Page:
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Notes from a Crusty Seeker

The Music of Language: 1930s, '40s, '50s . . .

I became vividly aware of the musical sounds of language, specific to past decades, when I was editing my late mother's novel, The Trouble with the Truth. My mother, Edna Robinson, was born in 1921, and the novel takes place largely in the 1930s and early '40s. However it is written from a perspective in the late 1950s. This could pose a problem musically. We all know the sound of the 1930s and '40s from black-and-white Hollywood movies. Staccato and matter-of-fact-sounding. The 1950s, on the other hand, is softer—think Leave It to Beaver and Father Knows Best. Like the 1930s and '40s, the '50s have a patriarchal beat, for lack of a better way to express it. Father did know best and that was not questioned. Edna solved the problem of differing decades' music logically—the narrative was good literary writing of any era, and dialogue was perfect pitch for the 1930s–40s.

As an editor, you live in the head of a writer, and I became so involved in the life and sounds of those three decades that I wanted to read other work of the time. For several months, I've been reading the master of the short story, John Cheever—his Pulitzer-prize-winning anthology The Stories of John Cheever. Talk about perfect pitch!

For a while I wondered if the music of those decades, 1930s–1950s, had an influence on what people accepted as normal. Both Edna Robinson and Cheever accepted as inevitable the pain and confusion and heartbreak of human life. Not like today where we seek help, actively try to transform, meditate, or complain on social media.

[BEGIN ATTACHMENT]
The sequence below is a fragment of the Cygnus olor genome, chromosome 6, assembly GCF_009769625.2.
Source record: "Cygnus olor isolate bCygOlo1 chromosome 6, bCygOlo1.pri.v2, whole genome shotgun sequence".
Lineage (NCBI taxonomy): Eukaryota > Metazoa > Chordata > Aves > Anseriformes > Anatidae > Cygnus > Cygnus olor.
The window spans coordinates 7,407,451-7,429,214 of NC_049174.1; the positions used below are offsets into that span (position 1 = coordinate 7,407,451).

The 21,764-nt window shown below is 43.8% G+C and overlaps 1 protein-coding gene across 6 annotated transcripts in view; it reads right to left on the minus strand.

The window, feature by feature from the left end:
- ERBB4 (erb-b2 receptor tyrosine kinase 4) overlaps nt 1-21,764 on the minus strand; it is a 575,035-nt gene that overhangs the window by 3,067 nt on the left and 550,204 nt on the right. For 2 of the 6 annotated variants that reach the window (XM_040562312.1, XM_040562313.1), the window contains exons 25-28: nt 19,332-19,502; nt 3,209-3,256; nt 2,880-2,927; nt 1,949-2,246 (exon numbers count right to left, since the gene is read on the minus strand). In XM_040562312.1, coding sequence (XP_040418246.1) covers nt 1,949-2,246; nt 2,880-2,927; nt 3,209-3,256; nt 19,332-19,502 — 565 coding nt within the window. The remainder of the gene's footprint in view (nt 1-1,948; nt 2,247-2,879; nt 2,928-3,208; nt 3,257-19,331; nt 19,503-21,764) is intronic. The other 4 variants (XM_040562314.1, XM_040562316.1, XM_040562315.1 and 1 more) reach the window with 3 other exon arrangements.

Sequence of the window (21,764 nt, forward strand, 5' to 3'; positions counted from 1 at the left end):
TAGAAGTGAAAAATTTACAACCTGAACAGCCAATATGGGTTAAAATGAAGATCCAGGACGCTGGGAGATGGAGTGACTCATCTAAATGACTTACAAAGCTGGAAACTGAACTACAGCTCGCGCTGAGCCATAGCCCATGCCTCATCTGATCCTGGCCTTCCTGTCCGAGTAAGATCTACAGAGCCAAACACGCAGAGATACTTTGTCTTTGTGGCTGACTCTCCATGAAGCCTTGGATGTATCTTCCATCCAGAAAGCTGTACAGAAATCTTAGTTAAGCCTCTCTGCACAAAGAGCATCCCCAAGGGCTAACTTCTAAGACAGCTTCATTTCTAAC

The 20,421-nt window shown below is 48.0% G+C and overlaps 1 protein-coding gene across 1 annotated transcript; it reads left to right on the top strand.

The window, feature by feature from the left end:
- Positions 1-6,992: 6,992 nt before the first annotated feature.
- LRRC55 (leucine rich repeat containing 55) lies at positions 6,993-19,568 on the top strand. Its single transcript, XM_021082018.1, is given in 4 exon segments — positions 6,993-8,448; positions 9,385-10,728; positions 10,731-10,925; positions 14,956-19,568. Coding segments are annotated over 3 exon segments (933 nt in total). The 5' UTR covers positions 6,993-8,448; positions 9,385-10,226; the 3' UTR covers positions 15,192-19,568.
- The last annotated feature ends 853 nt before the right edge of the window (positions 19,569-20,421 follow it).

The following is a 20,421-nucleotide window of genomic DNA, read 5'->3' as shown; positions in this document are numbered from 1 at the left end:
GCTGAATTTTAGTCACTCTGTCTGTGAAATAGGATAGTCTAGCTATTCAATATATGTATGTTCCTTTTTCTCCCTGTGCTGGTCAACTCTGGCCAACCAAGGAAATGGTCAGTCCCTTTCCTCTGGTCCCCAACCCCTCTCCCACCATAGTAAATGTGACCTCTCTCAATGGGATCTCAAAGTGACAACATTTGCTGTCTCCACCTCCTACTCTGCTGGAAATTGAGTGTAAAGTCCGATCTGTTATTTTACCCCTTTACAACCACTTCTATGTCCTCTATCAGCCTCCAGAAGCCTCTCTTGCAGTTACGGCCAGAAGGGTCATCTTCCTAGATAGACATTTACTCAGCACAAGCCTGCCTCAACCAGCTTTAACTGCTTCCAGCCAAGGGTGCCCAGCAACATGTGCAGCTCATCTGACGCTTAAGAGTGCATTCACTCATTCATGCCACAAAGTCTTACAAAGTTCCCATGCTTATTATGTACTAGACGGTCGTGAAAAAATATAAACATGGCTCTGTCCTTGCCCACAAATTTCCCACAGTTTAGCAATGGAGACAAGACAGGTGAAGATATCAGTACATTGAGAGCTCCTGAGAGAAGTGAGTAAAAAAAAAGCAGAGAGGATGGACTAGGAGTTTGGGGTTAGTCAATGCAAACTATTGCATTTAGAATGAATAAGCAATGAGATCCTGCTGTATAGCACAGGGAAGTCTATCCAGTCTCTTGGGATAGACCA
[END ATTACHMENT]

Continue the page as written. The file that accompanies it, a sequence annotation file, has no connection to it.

I recently read a new novel, a slim little gem, first published in French in 2014 and republished in English by G.P. Putnam's Sons this January. It's called Lillian on Life (see page 6 of the bookstore link). Here's a line that seduced me:
Maybe I would have had sex with Dave after college in Columbia, but the first time he hugged me, he squeezed me so hard I passed wind.

Protagonist Lillian (born in 1933), who first starts talking to us, at age fifty-seven (1990), from her bed with a man who won't wake up, is charming. Lillian is real, a girl from Missouri who went to Vassar. She is sexy and idiosyncratic, and despite its time period, this story is modern. I think that's because it is deeply honest in a 2015 way. So many other books I've read about women in the 1930s and '40s (the aforementioned The Trouble with the Truth and Cheever's work) focus on or gnash their teeth over or accept as normal female manipulations to get what they want and/or hoodwink some guy. Lillian has no part in any of that. "Nobody came from where I came from or felt what I felt, so I adapted," she says, during a description of her life in Europe. And "Whenever I leave after telling Judy about my sex life, I know she tells George Junior my stories. I worry a little about that. But if I've learned anything, it's this: The world has never loved a spinster, and never will. The more people she tells, the merrier."

Even though the music may be culturally off, or some kind of hybrid of the decades, Lilian on Life is such a refreshingly authentic portrait of a woman during a time before female autonomy.

The book's author, Alison Jean Lester, was born in 1966 and came of age in a time when admitting that women fart is permissible and change was the M.O. of society. So what does this mean for the music?

Here are my deep 2015 thoughts on that: What if people are just people? So, yes, Edna Robinson and John Cheever write with both perfect pitch and acceptance of what is normal for their era, but perhaps writing can be correctly musically incorrect. By melding the conditions of the '40s to a more evolved 2015 perspective, Lillian on Love succeeds in letting us feel the pain of constriction during a time when constriction was normal.

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